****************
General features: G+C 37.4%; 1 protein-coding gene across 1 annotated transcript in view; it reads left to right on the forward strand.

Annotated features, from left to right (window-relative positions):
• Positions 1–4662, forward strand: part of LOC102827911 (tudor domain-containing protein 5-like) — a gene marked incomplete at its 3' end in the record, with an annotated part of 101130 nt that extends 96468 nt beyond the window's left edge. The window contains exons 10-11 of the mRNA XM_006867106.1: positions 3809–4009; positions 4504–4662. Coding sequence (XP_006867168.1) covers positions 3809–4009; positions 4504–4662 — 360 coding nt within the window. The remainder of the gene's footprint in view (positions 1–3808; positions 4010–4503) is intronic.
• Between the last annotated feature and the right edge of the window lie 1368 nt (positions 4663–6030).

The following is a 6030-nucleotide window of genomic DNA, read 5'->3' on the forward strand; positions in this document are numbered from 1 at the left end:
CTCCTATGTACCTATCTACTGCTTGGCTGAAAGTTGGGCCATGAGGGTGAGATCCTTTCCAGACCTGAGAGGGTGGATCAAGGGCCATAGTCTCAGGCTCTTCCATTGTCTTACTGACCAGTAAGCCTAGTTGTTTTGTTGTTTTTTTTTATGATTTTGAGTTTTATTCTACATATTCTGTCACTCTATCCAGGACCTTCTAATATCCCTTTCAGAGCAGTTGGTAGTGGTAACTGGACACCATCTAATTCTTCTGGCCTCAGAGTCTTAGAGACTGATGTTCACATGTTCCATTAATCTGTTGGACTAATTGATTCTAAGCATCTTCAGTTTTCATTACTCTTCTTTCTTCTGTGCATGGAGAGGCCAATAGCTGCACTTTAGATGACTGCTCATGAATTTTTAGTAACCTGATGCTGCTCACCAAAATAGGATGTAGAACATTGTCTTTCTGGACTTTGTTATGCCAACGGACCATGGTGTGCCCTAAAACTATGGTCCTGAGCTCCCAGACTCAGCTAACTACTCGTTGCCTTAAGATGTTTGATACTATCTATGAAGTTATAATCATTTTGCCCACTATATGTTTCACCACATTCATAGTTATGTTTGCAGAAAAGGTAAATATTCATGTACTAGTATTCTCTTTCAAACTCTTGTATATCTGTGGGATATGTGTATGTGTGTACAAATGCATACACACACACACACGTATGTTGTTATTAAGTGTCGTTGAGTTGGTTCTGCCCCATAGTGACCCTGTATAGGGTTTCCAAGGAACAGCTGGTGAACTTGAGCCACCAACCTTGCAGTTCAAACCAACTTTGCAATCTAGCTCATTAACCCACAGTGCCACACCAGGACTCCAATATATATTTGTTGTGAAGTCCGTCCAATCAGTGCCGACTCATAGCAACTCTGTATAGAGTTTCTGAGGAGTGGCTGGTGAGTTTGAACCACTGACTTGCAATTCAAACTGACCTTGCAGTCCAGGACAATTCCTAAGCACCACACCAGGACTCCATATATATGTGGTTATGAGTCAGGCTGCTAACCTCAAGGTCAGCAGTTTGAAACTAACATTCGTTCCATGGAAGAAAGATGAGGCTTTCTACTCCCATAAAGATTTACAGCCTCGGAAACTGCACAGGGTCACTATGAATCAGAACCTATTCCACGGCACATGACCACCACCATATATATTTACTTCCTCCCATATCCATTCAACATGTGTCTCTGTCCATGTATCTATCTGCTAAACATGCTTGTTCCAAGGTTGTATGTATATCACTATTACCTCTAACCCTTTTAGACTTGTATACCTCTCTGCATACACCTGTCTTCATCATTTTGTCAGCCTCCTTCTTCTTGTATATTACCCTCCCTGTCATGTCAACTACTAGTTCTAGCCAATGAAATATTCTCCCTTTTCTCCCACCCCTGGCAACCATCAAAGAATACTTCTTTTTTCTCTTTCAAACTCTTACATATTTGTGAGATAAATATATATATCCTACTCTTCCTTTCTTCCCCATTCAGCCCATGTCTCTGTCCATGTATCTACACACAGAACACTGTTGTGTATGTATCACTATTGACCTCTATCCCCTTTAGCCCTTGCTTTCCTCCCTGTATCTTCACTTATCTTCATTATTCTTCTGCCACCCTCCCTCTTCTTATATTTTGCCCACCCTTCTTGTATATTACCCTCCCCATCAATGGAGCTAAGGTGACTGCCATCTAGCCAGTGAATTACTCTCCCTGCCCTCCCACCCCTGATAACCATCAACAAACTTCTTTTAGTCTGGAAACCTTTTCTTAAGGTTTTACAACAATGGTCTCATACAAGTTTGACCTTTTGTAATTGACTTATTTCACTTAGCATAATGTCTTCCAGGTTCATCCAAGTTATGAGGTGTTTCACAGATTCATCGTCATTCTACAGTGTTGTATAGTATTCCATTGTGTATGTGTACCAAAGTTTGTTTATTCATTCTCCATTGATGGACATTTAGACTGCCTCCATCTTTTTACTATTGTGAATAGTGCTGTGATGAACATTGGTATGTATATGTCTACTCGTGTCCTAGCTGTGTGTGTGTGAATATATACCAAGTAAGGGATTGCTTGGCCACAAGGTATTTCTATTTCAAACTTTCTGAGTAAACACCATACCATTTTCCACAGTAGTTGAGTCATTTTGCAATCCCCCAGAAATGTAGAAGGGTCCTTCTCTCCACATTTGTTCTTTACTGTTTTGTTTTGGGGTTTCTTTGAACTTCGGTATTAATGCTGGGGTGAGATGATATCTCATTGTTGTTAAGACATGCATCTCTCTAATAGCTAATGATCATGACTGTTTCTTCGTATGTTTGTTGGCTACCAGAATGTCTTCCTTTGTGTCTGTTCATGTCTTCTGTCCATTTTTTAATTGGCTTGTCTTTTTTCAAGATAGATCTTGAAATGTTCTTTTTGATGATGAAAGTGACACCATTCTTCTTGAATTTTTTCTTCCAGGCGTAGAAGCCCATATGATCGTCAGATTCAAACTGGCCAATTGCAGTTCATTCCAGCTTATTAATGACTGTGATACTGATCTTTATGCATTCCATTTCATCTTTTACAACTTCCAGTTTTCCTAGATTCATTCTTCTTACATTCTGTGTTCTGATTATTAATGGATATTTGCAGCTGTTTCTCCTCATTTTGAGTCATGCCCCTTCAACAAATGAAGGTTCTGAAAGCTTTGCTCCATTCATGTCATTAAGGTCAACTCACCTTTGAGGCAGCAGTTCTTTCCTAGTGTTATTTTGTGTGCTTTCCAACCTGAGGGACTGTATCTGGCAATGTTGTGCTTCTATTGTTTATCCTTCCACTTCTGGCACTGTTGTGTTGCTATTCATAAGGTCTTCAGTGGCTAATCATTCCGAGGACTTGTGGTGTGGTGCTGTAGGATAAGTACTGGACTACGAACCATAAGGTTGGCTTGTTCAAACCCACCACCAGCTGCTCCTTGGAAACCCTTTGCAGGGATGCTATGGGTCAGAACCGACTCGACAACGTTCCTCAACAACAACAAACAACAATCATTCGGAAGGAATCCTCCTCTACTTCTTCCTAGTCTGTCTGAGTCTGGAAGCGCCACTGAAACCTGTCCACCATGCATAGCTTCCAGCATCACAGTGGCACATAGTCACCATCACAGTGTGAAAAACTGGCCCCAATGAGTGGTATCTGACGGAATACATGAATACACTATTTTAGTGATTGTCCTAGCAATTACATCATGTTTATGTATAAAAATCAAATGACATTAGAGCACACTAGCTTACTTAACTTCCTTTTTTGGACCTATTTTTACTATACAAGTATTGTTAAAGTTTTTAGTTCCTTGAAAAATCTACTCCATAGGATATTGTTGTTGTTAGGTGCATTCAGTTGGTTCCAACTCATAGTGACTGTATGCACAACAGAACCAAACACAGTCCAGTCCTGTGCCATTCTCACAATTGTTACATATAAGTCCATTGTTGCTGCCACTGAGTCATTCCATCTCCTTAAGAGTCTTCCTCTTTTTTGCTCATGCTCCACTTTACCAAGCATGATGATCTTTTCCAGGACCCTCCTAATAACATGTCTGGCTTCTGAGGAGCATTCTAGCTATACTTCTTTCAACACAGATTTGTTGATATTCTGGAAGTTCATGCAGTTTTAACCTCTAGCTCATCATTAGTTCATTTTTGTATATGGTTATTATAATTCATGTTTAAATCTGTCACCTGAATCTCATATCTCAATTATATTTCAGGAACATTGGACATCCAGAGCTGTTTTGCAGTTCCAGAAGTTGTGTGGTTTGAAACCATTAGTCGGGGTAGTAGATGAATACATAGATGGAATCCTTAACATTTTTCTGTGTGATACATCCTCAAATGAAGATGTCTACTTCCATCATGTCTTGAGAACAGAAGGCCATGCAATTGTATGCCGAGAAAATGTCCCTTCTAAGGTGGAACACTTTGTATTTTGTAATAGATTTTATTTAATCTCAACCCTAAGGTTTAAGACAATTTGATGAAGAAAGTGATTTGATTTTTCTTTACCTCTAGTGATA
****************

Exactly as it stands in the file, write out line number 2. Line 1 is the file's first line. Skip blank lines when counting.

Annotated features, from left to right (window-relative positions):